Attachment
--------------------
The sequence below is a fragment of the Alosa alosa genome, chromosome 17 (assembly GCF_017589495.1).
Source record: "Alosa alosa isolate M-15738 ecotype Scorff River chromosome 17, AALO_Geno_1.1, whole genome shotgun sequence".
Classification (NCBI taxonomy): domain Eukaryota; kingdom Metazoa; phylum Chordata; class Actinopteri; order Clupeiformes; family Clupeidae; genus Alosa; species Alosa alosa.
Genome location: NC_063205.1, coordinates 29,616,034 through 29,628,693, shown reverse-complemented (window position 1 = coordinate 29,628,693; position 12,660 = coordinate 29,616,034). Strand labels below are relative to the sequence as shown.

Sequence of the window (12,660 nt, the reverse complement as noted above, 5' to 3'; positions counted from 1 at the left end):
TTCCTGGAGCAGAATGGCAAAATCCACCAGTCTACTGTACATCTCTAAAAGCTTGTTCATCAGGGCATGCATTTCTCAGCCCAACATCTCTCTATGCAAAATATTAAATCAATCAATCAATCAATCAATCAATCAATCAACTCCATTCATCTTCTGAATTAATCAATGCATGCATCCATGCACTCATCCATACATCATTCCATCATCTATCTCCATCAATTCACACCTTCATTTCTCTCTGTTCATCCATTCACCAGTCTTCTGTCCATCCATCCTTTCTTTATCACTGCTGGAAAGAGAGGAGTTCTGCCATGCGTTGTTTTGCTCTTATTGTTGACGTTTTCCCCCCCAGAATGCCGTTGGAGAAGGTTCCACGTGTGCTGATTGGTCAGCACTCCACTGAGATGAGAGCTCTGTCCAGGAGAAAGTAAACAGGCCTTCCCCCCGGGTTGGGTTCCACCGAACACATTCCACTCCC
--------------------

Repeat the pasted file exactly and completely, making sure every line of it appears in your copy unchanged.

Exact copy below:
The sequence below is a fragment of the Alosa alosa genome, chromosome 17 (assembly GCF_017589495.1).
Source record: "Alosa alosa isolate M-15738 ecotype Scorff River chromosome 17, AALO_Geno_1.1, whole genome shotgun sequence".
Classification (NCBI taxonomy): domain Eukaryota; kingdom Metazoa; phylum Chordata; class Actinopteri; order Clupeiformes; family Clupeidae; genus Alosa; species Alosa alosa.
Genome location: NC_063205.1, coordinates 29,616,034 through 29,628,693, shown reverse-complemented (window position 1 = coordinate 29,628,693; position 12,660 = coordinate 29,616,034). Strand labels below are relative to the sequence as shown.

Sequence of the window (12,660 nt, the reverse complement as noted above, 5' to 3'; positions counted from 1 at the left end):
TTCCTGGAGCAGAATGGCAAAATCCACCAGTCTACTGTACATCTCTAAAAGCTTGTTCATCAGGGCATGCATTTCTCAGCCCAACATCTCTCTATGCAAAATATTAAATCAATCAATCAATCAATCAATCAATCAATCAACTCCATTCATCTTCTGAATTAATCAATGCATGCATCCATGCACTCATCCATACATCATTCCATCATCTATCTCCATCAATTCACACCTTCATTTCTCTCTGTTCATCCATTCACCAGTCTTCTGTCCATCCATCCTTTCTTTATCACTGCTGGAAAGAGAGGAGTTCTGCCATGCGTTGTTTTGCTCTTATTGTTGACGTTTTCCCCCCCAGAATGCCGTTGGAGAAGGTTCCACGTGTGCTGATTGGTCAGCACTCCACTGAGATGAGAGCTCTGTCCAGGAGAAAGTAAACAGGCCTTCCCCCCGGGTTGGGTTCCACCGAACACATTCCACTCCC